Venezuela

wikimediacommons.org

We’ve gotten used to hearing about chronic shortages in Venezuela – everything from food to medicine to condoms. Those hit Venezuelans where they live. Now there's a looming shortage that hits Venezuelans where they relax: Cerveza. Beer.

This is bad news for customers at Arepas, a Venezuelan sports bar in Miami Beach. They love ice-cold Polar – which is Venezuela’s most popular beer and a brand that’s well known outside the country as well.

Venezuela: Emigration Nation

Jun 16, 2015
Andrew Rosati

As Venezuela’s crime and inflation keep spiraling, anti-government protests are starting up again. But a growing number of Venezuelans have decided to leave the country rather than take to the streets.

Venezuela has become an emigration nation.

Tim Padgett / WLRN.org

Back in January, a Venezuelan security chief arrived in Washington, D.C. But he hadn’t come to rant at U.S. officials. He was there to sing to them. He had details about the allegedly epic ties between his country’s ruling socialist revolution and South American drug traffickers.

AFP PHOTO / Granma

This is a reader-submitted piece in response to our April 12 story titled "Summit Summary: U.S.-Cuba Sitdown Drowns Out Venezuelan Meltdown."

In his report from the “Summit of the Americas,” WLRN’s Tim Padgett partly blames “anti-Castro hardliners who get just as much tiresome mileage out of reliving the Bay of Pigs and the Cuban Missile Crisis day after day” for preventing the brave new world that a fawning Raul Castro and President Obama want for Cuba.

Why Cops Are In The Crosshairs Of Venezuela's Murder Crisis

Apr 22, 2015
Andrew Rosati

Venezuelans are emigrating in droves to South Florida, and it’s not just because Venezuela’s economy is collapsing. Public security has imploded too: South America’s most oil-rich nation has the worst murder rate on the continent.

The homicide crisis has gotten so bad, in fact, that some of the most frequent victims today are the very people who are supposed to fight it: the police.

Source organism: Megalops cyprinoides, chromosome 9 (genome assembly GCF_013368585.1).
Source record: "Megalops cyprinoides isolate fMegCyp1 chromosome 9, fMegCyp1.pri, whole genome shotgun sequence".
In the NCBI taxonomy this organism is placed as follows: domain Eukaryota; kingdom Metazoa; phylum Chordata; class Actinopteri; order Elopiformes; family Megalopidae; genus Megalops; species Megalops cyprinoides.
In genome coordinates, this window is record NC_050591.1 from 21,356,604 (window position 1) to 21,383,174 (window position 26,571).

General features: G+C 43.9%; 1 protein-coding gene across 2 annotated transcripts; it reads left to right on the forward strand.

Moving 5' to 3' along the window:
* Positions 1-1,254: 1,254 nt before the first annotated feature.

White House

Imagine a U.S. President came to the Summit of the Americas and, while criticizing the government of a certain oil-rich South American nation, remarked that he does enjoy Venezuelan salsa singers like Rubén Blades.

He’d be the butt of jokes on late-night Latin American TV – because Blades is Panamanian, not Venezuelan.

Arnulfo Franco / AP

Here’s the conventional line you're hearing about President Obama and this week’s Summit of the Americas:

Up to now, Obama had been doing many smart things to improve dysfunctional U.S.-Latin American relations. On issues like immigration, the drug war and especially Cuba – in December he announced the U.S. would restore diplomatic relations with its cold-war communist foe – a gringo president was finally getting it.

Lechmoore Simms / Flickr

President Obama heads this week to the Summit of the Americas in Panama where he’ll meet with the hemisphere’s other heads of state. But Obama first travels on Wednesday to Jamaica – where Caribbean leaders may be happier than usual to see him.

Low oil prices are forcing Venezuela to cut a generous subsidy program to Cuba and a dozen other Caribbean nations.

Venezuela is Latin America's largest oil producer, and its economy depends heavily on oil exports. It's been been hit hard by the tumbling oil prices.

"Venezuela is in desperate straits. The oil sector has been deteriorating, and now with the slumping oil prices, they needed cash desperately," says Michael Shifter, the president of the Inter-American Dialogue, a Washington, D.C.-based group that studies the region.

Ariana Cubillos / AP

Thirty years ago, when I was a graduate student in Caracas, I met a young Venezuelan socialist who introduced himself as Stalín.

“Yes, after the Russian,” he told me rather condescendingly – hoping to shock an American with the news that the Soviet dictator Josef Stalin was his namesake.

I didn't take the bait. But I did think of Stalín recently when Venezuelan President Nicolás Maduro expressed his own admiration for “Comrade Stalin, who defeated Hitler.”

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